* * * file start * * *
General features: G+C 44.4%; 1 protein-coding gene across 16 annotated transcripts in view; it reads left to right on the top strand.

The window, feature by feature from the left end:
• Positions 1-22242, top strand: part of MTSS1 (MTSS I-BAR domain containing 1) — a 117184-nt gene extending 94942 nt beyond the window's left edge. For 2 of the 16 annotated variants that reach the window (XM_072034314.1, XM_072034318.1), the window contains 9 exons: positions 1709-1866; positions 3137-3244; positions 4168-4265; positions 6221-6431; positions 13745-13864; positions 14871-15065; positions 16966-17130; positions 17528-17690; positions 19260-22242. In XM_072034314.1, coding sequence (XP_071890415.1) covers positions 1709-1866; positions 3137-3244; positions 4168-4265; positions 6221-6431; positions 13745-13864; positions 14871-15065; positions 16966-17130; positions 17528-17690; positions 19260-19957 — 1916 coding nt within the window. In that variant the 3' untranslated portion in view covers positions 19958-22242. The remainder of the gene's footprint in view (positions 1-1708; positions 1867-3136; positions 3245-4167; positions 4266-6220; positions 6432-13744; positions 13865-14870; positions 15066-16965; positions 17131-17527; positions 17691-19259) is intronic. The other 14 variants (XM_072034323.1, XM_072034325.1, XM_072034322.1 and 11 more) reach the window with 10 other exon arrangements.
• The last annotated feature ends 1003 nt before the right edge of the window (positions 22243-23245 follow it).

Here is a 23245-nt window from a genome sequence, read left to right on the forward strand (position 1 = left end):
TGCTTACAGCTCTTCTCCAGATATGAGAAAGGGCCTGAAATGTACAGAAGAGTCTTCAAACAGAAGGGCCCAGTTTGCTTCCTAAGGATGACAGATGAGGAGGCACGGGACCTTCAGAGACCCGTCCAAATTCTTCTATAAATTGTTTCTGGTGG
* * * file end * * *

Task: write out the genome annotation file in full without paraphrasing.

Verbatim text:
General features: G+C 44.4%; 1 protein-coding gene across 16 annotated transcripts in view; it reads left to right on the top strand.

The window, feature by feature from the left end:
• Positions 1-22242, top strand: part of MTSS1 (MTSS I-BAR domain containing 1) — a 117184-nt gene extending 94942 nt beyond the window's left edge. For 2 of the 16 annotated variants that reach the window (XM_072034314.1, XM_072034318.1), the window contains 9 exons: positions 1709-1866; positions 3137-3244; positions 4168-4265; positions 6221-6431; positions 13745-13864; positions 14871-15065; positions 16966-17130; positions 17528-17690; positions 19260-22242. In XM_072034314.1, coding sequence (XP_071890415.1) covers positions 1709-1866; positions 3137-3244; positions 4168-4265; positions 6221-6431; positions 13745-13864; positions 14871-15065; positions 16966-17130; positions 17528-17690; positions 19260-19957 — 1916 coding nt within the window. In that variant the 3' untranslated portion in view covers positions 19958-22242. The remainder of the gene's footprint in view (positions 1-1708; positions 1867-3136; positions 3245-4167; positions 4266-6220; positions 6432-13744; positions 13865-14870; positions 15066-16965; positions 17131-17527; positions 17691-19259) is intronic. The other 14 variants (XM_072034323.1, XM_072034325.1, XM_072034322.1 and 11 more) reach the window with 10 other exon arrangements.
• The last annotated feature ends 1003 nt before the right edge of the window (positions 22243-23245 follow it).

Here is a 23245-nt window from a genome sequence, read left to right on the forward strand (position 1 = left end):
TGCTTACAGCTCTTCTCCAGATATGAGAAAGGGCCTGAAATGTACAGAAGAGTCTTCAAACAGAAGGGCCCAGTTTGCTTCCTAAGGATGACAGATGAGGAGGCACGGGACCTTCAGAGACCCGTCCAAATTCTTCTATAAATTGTTTCTGGTGG